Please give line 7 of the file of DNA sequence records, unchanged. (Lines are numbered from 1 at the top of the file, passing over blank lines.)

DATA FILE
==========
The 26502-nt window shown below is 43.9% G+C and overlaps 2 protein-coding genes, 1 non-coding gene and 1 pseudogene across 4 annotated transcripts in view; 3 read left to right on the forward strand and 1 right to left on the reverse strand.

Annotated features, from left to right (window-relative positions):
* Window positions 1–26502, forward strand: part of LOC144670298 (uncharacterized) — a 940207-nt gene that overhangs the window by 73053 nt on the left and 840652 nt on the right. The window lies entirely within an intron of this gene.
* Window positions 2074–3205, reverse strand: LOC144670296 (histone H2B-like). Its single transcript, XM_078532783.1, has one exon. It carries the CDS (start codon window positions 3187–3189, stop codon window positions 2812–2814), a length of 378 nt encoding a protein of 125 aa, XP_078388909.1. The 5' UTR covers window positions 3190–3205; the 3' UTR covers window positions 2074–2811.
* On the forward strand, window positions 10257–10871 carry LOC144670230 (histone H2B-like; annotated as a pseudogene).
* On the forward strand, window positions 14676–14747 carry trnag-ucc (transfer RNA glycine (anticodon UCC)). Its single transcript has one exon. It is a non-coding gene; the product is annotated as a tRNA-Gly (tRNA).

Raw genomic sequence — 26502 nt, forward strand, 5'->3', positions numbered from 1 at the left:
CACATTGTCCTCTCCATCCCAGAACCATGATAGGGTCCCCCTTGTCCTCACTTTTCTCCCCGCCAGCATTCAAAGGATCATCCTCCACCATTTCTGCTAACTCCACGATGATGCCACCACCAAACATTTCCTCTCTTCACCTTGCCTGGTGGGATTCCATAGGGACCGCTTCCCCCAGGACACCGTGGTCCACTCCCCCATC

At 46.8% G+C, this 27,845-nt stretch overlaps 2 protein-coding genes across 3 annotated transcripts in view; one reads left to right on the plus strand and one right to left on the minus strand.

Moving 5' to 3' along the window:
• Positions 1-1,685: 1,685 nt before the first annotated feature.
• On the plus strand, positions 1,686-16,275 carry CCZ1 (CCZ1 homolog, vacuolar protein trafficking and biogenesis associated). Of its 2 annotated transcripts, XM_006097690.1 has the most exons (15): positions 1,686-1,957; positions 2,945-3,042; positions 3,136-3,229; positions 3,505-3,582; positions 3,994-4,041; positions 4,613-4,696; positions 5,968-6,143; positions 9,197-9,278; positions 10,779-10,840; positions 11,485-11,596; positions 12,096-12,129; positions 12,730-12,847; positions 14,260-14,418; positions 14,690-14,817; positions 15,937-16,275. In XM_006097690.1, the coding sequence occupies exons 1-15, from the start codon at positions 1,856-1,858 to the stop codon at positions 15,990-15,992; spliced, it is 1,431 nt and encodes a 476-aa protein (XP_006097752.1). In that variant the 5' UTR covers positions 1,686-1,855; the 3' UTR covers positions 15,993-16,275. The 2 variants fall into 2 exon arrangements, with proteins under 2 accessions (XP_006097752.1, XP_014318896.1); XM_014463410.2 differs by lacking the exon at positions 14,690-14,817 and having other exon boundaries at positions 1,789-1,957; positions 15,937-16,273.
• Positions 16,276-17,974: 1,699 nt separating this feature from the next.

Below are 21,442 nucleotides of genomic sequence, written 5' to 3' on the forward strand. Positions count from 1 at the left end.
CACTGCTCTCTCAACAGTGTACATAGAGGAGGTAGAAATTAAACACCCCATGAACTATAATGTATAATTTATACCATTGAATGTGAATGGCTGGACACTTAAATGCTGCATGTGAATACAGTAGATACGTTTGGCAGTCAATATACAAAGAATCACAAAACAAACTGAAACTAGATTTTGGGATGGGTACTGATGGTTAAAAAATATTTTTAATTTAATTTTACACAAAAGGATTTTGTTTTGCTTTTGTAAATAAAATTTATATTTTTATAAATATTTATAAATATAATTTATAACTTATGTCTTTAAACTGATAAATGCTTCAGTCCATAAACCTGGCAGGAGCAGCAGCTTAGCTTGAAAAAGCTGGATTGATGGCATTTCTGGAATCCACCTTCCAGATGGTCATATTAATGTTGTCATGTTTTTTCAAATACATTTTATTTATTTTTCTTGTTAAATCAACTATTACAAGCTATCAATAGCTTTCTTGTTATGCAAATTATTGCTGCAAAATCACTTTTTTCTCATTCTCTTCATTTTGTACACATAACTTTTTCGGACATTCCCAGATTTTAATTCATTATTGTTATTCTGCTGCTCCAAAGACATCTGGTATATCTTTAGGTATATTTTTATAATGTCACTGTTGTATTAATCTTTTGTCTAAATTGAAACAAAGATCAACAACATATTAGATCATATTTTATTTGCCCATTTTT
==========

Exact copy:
Raw genomic sequence — 26502 nt, forward strand, 5'->3', positions numbered from 1 at the left: